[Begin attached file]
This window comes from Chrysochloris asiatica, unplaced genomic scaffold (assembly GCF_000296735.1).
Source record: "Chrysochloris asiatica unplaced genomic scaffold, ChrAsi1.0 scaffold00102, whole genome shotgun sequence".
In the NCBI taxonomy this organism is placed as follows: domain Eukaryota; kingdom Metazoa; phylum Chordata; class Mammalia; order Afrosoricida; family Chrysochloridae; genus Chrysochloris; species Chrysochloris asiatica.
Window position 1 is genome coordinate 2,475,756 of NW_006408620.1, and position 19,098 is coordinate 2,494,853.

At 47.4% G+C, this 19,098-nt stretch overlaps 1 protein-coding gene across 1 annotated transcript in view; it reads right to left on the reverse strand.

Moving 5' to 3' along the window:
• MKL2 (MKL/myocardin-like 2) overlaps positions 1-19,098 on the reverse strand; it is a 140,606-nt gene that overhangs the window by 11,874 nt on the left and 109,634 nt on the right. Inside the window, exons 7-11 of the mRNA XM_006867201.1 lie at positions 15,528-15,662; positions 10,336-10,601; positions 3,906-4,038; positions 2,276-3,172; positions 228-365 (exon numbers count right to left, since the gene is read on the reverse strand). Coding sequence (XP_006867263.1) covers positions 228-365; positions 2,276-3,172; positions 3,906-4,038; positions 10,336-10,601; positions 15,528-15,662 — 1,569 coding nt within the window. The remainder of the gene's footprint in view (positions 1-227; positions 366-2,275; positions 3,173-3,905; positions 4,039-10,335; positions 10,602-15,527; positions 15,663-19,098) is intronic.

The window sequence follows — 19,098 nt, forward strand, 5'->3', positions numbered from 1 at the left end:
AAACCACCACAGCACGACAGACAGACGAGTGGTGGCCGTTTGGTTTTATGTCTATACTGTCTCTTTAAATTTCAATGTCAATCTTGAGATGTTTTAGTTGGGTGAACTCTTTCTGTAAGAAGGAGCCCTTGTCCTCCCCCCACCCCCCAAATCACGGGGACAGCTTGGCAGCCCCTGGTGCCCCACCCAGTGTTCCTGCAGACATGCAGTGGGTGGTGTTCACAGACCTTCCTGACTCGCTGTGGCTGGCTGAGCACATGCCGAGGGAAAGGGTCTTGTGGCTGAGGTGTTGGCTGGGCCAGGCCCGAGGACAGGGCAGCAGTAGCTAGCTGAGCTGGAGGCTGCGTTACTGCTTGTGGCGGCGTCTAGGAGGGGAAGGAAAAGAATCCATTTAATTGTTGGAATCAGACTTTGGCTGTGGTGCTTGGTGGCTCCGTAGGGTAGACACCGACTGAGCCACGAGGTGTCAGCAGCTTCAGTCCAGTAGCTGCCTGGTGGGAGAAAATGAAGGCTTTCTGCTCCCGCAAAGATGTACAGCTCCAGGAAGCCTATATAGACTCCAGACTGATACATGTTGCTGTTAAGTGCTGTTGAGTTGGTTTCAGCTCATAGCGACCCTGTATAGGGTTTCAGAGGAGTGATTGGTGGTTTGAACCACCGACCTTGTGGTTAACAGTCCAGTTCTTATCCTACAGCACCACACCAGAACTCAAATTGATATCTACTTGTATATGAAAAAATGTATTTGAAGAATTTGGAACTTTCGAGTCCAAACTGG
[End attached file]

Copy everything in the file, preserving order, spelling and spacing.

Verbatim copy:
This window comes from Chrysochloris asiatica, unplaced genomic scaffold (assembly GCF_000296735.1).
Source record: "Chrysochloris asiatica unplaced genomic scaffold, ChrAsi1.0 scaffold00102, whole genome shotgun sequence".
In the NCBI taxonomy this organism is placed as follows: domain Eukaryota; kingdom Metazoa; phylum Chordata; class Mammalia; order Afrosoricida; family Chrysochloridae; genus Chrysochloris; species Chrysochloris asiatica.
Window position 1 is genome coordinate 2,475,756 of NW_006408620.1, and position 19,098 is coordinate 2,494,853.

At 47.4% G+C, this 19,098-nt stretch overlaps 1 protein-coding gene across 1 annotated transcript in view; it reads right to left on the reverse strand.

Moving 5' to 3' along the window:
• MKL2 (MKL/myocardin-like 2) overlaps positions 1-19,098 on the reverse strand; it is a 140,606-nt gene that overhangs the window by 11,874 nt on the left and 109,634 nt on the right. Inside the window, exons 7-11 of the mRNA XM_006867201.1 lie at positions 15,528-15,662; positions 10,336-10,601; positions 3,906-4,038; positions 2,276-3,172; positions 228-365 (exon numbers count right to left, since the gene is read on the reverse strand). Coding sequence (XP_006867263.1) covers positions 228-365; positions 2,276-3,172; positions 3,906-4,038; positions 10,336-10,601; positions 15,528-15,662 — 1,569 coding nt within the window. The remainder of the gene's footprint in view (positions 1-227; positions 366-2,275; positions 3,173-3,905; positions 4,039-10,335; positions 10,602-15,527; positions 15,663-19,098) is intronic.

The window sequence follows — 19,098 nt, forward strand, 5'->3', positions numbered from 1 at the left end:
AAACCACCACAGCACGACAGACAGACGAGTGGTGGCCGTTTGGTTTTATGTCTATACTGTCTCTTTAAATTTCAATGTCAATCTTGAGATGTTTTAGTTGGGTGAACTCTTTCTGTAAGAAGGAGCCCTTGTCCTCCCCCCACCCCCCAAATCACGGGGACAGCTTGGCAGCCCCTGGTGCCCCACCCAGTGTTCCTGCAGACATGCAGTGGGTGGTGTTCACAGACCTTCCTGACTCGCTGTGGCTGGCTGAGCACATGCCGAGGGAAAGGGTCTTGTGGCTGAGGTGTTGGCTGGGCCAGGCCCGAGGACAGGGCAGCAGTAGCTAGCTGAGCTGGAGGCTGCGTTACTGCTTGTGGCGGCGTCTAGGAGGGGAAGGAAAAGAATCCATTTAATTGTTGGAATCAGACTTTGGCTGTGGTGCTTGGTGGCTCCGTAGGGTAGACACCGACTGAGCCACGAGGTGTCAGCAGCTTCAGTCCAGTAGCTGCCTGGTGGGAGAAAATGAAGGCTTTCTGCTCCCGCAAAGATGTACAGCTCCAGGAAGCCTATATAGACTCCAGACTGATACATGTTGCTGTTAAGTGCTGTTGAGTTGGTTTCAGCTCATAGCGACCCTGTATAGGGTTTCAGAGGAGTGATTGGTGGTTTGAACCACCGACCTTGTGGTTAACAGTCCAGTTCTTATCCTACAGCACCACACCAGAACTCAAATTGATATCTACTTGTATATGAAAAAATGTATTTGAAGAATTTGGAACTTTCGAGTCCAAACTGG